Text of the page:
Please enjoy Susan Oliver’s Q&A with Guest Artist David Jalbert, who joins us for the Saturday, February 8 concert “Winter Passion,” with topics covering his history with Michael Newnham and the PSO, the demands of his schedule, bagels and tennis!

Audience Getting to Know You

Susan Oliver: What are the five things you can’t live without?
David Jalbert: Well, piano I guess, tennis, my Kindle, news/politics, videogames

SO: What is your motto, or the advice you live by?
DJ: “when you’re not practising, someone else is”

SO: You hold an Artist Diploma from the Juilliard School in New York, and a Master’s Degree from the Université de Montréal. New York or Montreal bagels?
DJ: Definitely Montreal.

On Your Relationship with the PSO

SO: You first performed with the PSO during the 2008-2009 season and Michael Newnham, the PSO’s Music Director and Conductor, said that your attention to detail, combined with an infectious generosity of spirit, endeared you to the orchestra and audience. What draws you to play again with the orchestra?
DJ: I’m so excited to play with Michael Newnham and the PSO again! I have fond memories of that last visit. And Michael is just a great guy, on top of being a wonderful musician.

SO: You are a professor of piano at the University of Ottawa, regular guest artist and commentator on CBC Radio and Radio-Canada broadcasts, as well as a regular guest soloist, performing in Canada, the United States, Mexico, South Africa and Europe. Are you working with the PSO on the concerto now, even as you meet the demands of all of these other roles?
DJ: Yup, it’s always going on all at once. It’s the middle of the spring term at the University right now, so things get pretty hectic!

On Prokofiev and his Piano Concerto No. 1

SO: What are the first three words that come to mind when you think of this piece? And, why? 
DJ: Youthful, fiery, inspired. Prokofiev wrote this concerto while he was still a student, at 18-19 years old, and premiered it himself; it therefore has a rather explosive amount of youthful energy and optimism, along with some good old bravado (read: showing off) and drama. The influence of Tchaikovsky is there, but so is Prokofiev’s own, completely new sound and pianism.

SO: The Concerto was pronounced “musical mud,” “the work of a madman,” and “primitive cacophony,” while one critic suggested that the audience chip in to “buy the poor fellow a straitjacket.” How do you describe this piece?
DJ: Gotta love those early reviews! It’s hilarious to read this when the composer has gone on to become a paragon of Russian music 100 years later.

SO: Prokofiev was extraordinarily gifted at a young age and in his equally extraordinary self-confidence, and perhaps his boredom with the pace of his schooling, developed a reputation as an “enfant terrible.” You have described your younger self as “a 21-year-old arrogant whiz kid pianist.” Enfant terrible?
DJ: Well I’m twice that age now, definitely less arrogant, and no kid anymore! But I guess I’ve always had a rebellious side, which made Prokofiev my favorite composer at an age when most kids are getting into Chopin or Beethoven.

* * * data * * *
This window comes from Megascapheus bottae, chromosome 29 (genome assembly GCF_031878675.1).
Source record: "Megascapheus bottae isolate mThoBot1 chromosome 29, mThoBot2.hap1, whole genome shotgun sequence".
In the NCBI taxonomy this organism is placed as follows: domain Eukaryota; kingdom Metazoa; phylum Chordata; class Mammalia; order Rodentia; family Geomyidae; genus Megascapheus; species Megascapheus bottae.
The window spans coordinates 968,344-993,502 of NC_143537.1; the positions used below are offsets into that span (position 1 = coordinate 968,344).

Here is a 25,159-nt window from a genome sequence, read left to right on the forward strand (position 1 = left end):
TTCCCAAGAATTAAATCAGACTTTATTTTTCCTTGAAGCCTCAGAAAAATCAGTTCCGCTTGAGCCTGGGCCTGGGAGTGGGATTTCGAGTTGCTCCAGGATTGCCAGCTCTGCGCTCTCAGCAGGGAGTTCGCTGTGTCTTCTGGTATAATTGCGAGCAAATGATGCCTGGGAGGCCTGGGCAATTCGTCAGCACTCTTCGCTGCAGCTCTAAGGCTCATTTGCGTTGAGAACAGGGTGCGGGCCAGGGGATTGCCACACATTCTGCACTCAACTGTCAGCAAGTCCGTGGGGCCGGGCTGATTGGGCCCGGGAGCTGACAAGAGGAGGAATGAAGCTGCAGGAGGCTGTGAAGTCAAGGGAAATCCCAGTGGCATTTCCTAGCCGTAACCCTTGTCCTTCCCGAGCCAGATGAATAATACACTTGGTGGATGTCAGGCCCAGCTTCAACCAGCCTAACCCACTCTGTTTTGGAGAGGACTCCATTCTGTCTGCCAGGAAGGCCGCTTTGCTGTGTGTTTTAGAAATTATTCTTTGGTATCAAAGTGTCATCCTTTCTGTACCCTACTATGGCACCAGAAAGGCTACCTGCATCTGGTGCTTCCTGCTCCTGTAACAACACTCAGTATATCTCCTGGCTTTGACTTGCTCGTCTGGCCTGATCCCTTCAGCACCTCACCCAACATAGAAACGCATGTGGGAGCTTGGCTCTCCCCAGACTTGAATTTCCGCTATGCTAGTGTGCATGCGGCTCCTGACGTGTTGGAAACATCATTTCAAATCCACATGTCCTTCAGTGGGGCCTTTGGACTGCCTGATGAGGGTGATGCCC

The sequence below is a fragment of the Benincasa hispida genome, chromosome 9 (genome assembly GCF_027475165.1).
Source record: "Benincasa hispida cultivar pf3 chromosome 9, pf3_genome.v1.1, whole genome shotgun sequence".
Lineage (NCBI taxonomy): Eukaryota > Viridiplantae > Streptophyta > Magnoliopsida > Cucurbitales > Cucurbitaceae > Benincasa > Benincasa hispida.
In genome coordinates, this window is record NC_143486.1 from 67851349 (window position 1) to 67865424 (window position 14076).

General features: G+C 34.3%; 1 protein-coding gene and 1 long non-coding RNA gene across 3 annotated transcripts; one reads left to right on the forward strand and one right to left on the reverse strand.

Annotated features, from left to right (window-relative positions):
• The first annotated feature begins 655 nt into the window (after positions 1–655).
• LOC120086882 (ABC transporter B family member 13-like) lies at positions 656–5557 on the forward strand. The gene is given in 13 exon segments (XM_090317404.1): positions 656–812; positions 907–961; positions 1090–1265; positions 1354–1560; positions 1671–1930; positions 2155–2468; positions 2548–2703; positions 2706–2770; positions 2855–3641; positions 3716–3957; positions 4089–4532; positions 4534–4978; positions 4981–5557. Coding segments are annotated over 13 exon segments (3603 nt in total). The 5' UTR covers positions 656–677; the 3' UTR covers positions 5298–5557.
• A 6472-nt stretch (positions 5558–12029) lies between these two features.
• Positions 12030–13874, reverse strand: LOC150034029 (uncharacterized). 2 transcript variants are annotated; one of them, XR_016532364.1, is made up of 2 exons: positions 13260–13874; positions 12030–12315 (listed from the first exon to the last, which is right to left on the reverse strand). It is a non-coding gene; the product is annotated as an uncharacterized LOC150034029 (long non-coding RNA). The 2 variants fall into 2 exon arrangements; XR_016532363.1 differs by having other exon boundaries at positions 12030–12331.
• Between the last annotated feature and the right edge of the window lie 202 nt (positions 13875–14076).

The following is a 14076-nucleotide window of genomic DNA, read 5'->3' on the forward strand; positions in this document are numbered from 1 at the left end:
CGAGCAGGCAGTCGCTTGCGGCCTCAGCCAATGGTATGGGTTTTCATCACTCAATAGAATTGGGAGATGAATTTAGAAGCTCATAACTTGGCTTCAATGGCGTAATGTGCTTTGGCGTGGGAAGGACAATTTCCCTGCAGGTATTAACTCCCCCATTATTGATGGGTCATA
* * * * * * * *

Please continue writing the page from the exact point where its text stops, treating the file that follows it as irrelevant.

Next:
SO: You started a degree in art history when you were doing your Master’s in music at the Université de Montréal. At that time, it was 20th century art that appealed to you. As a student of art history myself, an (19th century) artist that comes to mind when I consider Prokofiev is Cezanne. Do you see a connection between Cezanne’s understanding and respect for the traditional forms, but his desire to depart from convention in perspective and form with Prokofiev’s musical vision? And, if so, what work by Cezanne would you visually relate with a work by Prokofiev?
DJ: That’s a good analogy actually. I think of Prokofiev as a neo-classicist, but before that as a rule-breaker, so Cézanne’s early embrace of a style that would abolish the traditional rules of perspective makes a good comparison. But it’s hard for me to pick a specific painting, as I don’t think of music very “visually” in general.

David Jalbert, Professionally

SO: Named by the CBC as one of the 15 best Canadian pianists of all time, you have established yourself among the elite of a new generation of classical musicians. Can you give a brief insight into what you think defines the “new generation?”
DJ: Non-boomers? : )

SO: In an interview with La Scena Musicale almost 20 years ago you said your plans for the future were to continue entering international piano competitions …[and] continue building my concert repertoire, which will include many concertos.” With that and so much more accomplished, in five/ten years from now professionally you will be…?
DJ: A grizzled but enthusiastic veteran!

On Classical Music

SO: What would you want to convey to the PSO audience, or those who have not been to the symphony but are reading the concert article, about classical music?
DJ: You are definitely missing out on one of the great things in life, and it’s never too late.

And finally…

SO: You are a lover of tennis. (“Tennis fanatic,” you self-described.) Where were you when Bianca Vanessa Andreescu won the U.S. Open and became the first Canadian to win a Grand Slam title?
DJ: Glued to my TV, not believing what I was watching!

Thank you, David.